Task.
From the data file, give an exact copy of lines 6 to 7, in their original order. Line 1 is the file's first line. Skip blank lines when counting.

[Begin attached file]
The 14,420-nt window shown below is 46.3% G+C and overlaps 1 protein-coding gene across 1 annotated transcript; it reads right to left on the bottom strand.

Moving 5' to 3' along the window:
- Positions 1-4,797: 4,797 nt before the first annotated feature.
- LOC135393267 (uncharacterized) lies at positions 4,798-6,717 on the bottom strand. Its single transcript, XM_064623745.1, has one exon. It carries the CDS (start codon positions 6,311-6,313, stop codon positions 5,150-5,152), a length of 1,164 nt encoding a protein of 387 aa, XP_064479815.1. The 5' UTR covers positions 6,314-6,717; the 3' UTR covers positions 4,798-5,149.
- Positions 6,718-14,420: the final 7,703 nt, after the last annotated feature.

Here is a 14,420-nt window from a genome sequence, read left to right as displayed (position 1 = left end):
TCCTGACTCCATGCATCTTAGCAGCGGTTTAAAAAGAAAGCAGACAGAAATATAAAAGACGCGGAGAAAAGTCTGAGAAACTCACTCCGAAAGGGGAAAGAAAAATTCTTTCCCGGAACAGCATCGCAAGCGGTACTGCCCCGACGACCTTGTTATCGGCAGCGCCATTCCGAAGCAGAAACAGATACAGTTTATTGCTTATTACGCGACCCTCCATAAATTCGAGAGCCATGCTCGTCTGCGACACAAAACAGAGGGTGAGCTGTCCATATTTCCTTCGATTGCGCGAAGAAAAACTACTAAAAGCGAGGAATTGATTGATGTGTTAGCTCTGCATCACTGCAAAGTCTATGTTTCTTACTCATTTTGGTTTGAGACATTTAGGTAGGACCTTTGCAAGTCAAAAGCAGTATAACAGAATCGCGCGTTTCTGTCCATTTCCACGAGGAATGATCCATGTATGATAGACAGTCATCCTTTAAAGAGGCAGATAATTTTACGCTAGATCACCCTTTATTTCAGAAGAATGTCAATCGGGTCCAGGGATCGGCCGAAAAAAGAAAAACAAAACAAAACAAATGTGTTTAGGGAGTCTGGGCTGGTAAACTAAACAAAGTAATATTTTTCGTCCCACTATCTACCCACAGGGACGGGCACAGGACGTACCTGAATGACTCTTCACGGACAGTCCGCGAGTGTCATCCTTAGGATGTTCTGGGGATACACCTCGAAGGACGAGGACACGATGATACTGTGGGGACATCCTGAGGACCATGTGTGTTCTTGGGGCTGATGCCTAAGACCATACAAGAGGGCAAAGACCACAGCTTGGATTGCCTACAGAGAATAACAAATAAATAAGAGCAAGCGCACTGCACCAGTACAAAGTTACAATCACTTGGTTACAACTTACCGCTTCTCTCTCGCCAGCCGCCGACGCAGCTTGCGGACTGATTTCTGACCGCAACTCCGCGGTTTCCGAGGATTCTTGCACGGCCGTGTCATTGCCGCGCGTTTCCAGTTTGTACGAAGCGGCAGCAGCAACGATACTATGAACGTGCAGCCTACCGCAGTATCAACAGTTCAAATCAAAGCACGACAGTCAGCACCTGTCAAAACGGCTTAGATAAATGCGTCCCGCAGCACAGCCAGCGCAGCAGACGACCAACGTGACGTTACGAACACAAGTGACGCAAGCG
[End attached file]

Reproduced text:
Here is a 14,420-nt window from a genome sequence, read left to right as displayed (position 1 = left end):
TCCTGACTCCATGCATCTTAGCAGCGGTTTAAAAAGAAAGCAGACAGAAATATAAAAGACGCGGAGAAAAGTCTGAGAAACTCACTCCGAAAGGGGAAAGAAAAATTCTTTCCCGGAACAGCATCGCAAGCGGTACTGCCCCGACGACCTTGTTATCGGCAGCGCCATTCCGAAGCAGAAACAGATACAGTTTATTGCTTATTACGCGACCCTCCATAAATTCGAGAGCCATGCTCGTCTGCGACACAAAACAGAGGGTGAGCTGTCCATATTTCCTTCGATTGCGCGAAGAAAAACTACTAAAAGCGAGGAATTGATTGATGTGTTAGCTCTGCATCACTGCAAAGTCTATGTTTCTTACTCATTTTGGTTTGAGACATTTAGGTAGGACCTTTGCAAGTCAAAAGCAGTATAACAGAATCGCGCGTTTCTGTCCATTTCCACGAGGAATGATCCATGTATGATAGACAGTCATCCTTTAAAGAGGCAGATAATTTTACGCTAGATCACCCTTTATTTCAGAAGAATGTCAATCGGGTCCAGGGATCGGCCGAAAAAAGAAAAACAAAACAAAACAAATGTGTTTAGGGAGTCTGGGCTGGTAAACTAAACAAAGTAATATTTTTCGTCCCACTATCTACCCACAGGGACGGGCACAGGACGTACCTGAATGACTCTTCACGGACAGTCCGCGAGTGTCATCCTTAGGATGTTCTGGGGATACACCTCGAAGGACGAGGACACGATGATACTGTGGGGACATCCTGAGGACCATGTGTGTTCTTGGGGCTGATGCCTAAGACCATACAAGAGGGCAAAGACCACAGCTTGGATTGCCTACAGAGAATAACAAATAAATAAGAGCAAGCGCACTGCACCAGTACAAAGTTACAATCACTTGGTTACAACTTACCGCTTCTCTCTCGCCAGCCGCCGACGCAGCTTGCGGACTGATTTCTGACCGCAACTCCGCGGTTTCCGAGGATTCTTGCACGGCCGTGTCATTGCCGCGCGTTTCCAGTTTGTACGAAGCGGCAGCAGCAACGATACTATGAACGTGCAGCCTACCGCAGTATCAACAGTTCAAATCAAAGCACGACAGTCAGCACCTGTCAAAACGGCTTAGATAAATGCGTCCCGCAGCACAGCCAGCGCAGCAGACGACCAACGTGACGTTACGAACACAAGTGACGCAAGCG